This guest post was authored by Senate Majority Leader Rich Wardner (R-Dickinson) and House Majority Leader Al Carlson (R-Fargo)
We have reached the halfway point of the 65th legislative session, bills that have passed the House move on to the Senate and vice-versa. Most bills are still works-in-progress, and plenty of time still remains to debate key issues and fine tune legislation. As for the budget for the next biennium, it will remain fluid until the release of the March revenue forecast. Armed with the latest revenue information, we are committed to passing a budget that funds our priorities and provides local property tax relief, ensures adequate reserves for the future and balances our budget without an increase in state taxes.
As always, our top priority is educating our kids. We need to invest in our state’s future and maintain the high quality of education that North Dakotans expect. Funding for K-12 education will be held at current levels into the next biennium, which will also help hold the line on local school property taxes. In addition, we are working to replenish the Foundation Aid Stabilization Fund that was used in the last allotment, so that we can ensure adequate education funding in this biennium.
[mks_pullquote align=”right” width=”300″ size=”24″ bg_color=”#ffffff” txt_color=”#000000″]We are looking for ways to reinvent and right-size government.[/mks_pullquote]
We also recognize our responsibility to care for our most vulnerable citizens. The “provider tax” proposal that would have shifted the burden of falling revenues onto private payers was rejected, and, instead we plan to restore long-term care funding lost to the current biennium’s budget cuts and make the long-term care budget for the next biennium whole. We are also considering a requirement that insurance plans in North Dakota cover autism programs.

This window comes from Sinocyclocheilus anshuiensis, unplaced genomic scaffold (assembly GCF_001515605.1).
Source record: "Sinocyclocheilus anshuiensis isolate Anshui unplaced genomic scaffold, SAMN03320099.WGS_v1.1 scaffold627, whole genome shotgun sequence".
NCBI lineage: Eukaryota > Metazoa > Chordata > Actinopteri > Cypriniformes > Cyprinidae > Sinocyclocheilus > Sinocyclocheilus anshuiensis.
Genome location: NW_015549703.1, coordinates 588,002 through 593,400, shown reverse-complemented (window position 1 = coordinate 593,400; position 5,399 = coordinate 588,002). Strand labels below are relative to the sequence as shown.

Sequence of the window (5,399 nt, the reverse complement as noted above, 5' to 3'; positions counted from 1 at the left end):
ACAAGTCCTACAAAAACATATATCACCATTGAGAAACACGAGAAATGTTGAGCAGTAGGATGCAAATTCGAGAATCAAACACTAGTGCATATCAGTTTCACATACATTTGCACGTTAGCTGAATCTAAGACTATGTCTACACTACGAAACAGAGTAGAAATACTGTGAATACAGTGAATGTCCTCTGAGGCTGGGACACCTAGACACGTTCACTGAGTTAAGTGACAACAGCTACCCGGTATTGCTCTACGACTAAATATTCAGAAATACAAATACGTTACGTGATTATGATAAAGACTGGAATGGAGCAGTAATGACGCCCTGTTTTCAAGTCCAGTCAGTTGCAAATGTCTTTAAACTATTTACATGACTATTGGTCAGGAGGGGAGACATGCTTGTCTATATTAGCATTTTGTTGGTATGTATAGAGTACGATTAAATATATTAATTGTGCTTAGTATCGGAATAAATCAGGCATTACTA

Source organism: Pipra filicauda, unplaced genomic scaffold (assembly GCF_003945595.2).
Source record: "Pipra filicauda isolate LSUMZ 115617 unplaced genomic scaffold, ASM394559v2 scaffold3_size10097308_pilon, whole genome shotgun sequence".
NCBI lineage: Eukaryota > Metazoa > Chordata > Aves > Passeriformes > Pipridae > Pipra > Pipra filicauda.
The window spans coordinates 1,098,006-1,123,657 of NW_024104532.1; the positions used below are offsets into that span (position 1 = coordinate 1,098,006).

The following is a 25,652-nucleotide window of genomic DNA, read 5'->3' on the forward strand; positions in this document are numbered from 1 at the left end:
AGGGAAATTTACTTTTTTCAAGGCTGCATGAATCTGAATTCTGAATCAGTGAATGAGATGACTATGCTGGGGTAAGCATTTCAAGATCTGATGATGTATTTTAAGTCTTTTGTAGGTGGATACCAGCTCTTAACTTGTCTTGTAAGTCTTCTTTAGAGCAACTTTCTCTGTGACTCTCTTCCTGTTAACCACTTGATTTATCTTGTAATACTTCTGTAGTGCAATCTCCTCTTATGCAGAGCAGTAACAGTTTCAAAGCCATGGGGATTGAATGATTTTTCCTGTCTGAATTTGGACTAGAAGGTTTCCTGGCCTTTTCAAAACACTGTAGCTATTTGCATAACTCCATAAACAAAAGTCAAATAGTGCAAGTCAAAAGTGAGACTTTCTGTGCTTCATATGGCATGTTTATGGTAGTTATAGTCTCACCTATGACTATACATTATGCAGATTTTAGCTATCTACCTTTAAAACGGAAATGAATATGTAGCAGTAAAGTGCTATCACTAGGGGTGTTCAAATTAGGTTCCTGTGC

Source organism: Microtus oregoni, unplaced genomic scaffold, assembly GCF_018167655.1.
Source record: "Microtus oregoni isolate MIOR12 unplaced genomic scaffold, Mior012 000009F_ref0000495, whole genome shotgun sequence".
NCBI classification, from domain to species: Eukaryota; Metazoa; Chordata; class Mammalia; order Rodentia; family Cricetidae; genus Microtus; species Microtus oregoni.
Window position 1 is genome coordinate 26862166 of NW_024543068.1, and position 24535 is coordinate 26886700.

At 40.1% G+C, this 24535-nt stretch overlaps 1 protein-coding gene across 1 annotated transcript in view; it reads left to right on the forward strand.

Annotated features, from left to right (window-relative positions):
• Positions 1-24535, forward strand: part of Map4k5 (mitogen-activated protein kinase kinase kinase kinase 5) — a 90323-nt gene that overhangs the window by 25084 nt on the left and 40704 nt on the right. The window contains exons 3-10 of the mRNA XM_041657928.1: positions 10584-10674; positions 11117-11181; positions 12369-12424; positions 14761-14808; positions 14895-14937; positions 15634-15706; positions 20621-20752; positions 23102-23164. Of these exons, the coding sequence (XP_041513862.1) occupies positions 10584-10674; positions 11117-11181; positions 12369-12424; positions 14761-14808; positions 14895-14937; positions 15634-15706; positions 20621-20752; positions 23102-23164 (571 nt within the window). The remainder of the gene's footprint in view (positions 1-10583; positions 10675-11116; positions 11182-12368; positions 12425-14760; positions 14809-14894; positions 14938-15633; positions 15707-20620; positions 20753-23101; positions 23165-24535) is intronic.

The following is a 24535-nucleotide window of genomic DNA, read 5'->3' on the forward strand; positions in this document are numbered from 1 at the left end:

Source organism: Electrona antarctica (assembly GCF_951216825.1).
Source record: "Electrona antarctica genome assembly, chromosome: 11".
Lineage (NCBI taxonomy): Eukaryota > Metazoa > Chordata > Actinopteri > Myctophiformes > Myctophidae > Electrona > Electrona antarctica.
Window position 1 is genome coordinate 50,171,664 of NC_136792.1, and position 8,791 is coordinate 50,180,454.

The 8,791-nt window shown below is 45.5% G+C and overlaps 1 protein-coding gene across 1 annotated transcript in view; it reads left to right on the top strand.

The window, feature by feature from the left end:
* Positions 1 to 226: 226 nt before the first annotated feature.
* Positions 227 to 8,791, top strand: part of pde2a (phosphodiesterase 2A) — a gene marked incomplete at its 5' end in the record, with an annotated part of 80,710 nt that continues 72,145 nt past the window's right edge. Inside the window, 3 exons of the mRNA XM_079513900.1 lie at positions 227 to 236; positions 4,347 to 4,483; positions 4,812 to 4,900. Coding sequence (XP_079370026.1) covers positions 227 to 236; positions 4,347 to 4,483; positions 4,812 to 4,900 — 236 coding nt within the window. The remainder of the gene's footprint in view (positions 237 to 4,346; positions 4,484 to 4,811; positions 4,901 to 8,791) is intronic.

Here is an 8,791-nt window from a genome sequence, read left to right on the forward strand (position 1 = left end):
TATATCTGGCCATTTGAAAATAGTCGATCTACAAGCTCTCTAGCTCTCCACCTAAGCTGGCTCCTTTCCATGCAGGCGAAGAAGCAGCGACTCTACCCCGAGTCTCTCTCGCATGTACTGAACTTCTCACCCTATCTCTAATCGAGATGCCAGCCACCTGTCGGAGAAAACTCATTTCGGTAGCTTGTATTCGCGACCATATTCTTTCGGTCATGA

Public safety is also a priority during this session. We sent a package of bills relating to the Dakota Access pipeline protests to the governor’s desk to show our commitment to helping law enforcement do their job. We applaud the restraint shown by our state’s law enforcement personnel in their handling of the situation, and we are committed to keeping people on both sides of the issue safe while ensuring the rule of law.
We are looking for ways to reinvent and right-size government. We are taking a close look at our criminal justice system and our approach to addiction. In many cases, a person needs rehabilitation, not incarceration. By improving access to behavioral health services, we will not only save lives but also reduce our prison costs and population by combating recidivism.
We are also taking steps to further increase transparency in the political process. Campaign finance reform bills that prohibit the personal use of campaign funds, prohibit foreign contributions and increase disclosure requirements are working their way through the legislature. We believe in giving the voters the information they need to make good decisions at the ballot box.
One of our most challenging tasks this session has been correcting the deficiencies in the medical marijuana measure that passed on the ballot in November. We fully respect the will of the people and we are working to give them what they voted for while implementing a system that gives qualified patients access to a safe product.
We are optimistic about the future of our state. Legislators have been looking for efficiencies and making necessary cuts in order to ensure that we do not burden our citizens with new taxes. We are committed to funding our priorities and building up adequate reserves for the future, in the end, we will do things the North Dakota way: living within our means and by balancing the budget.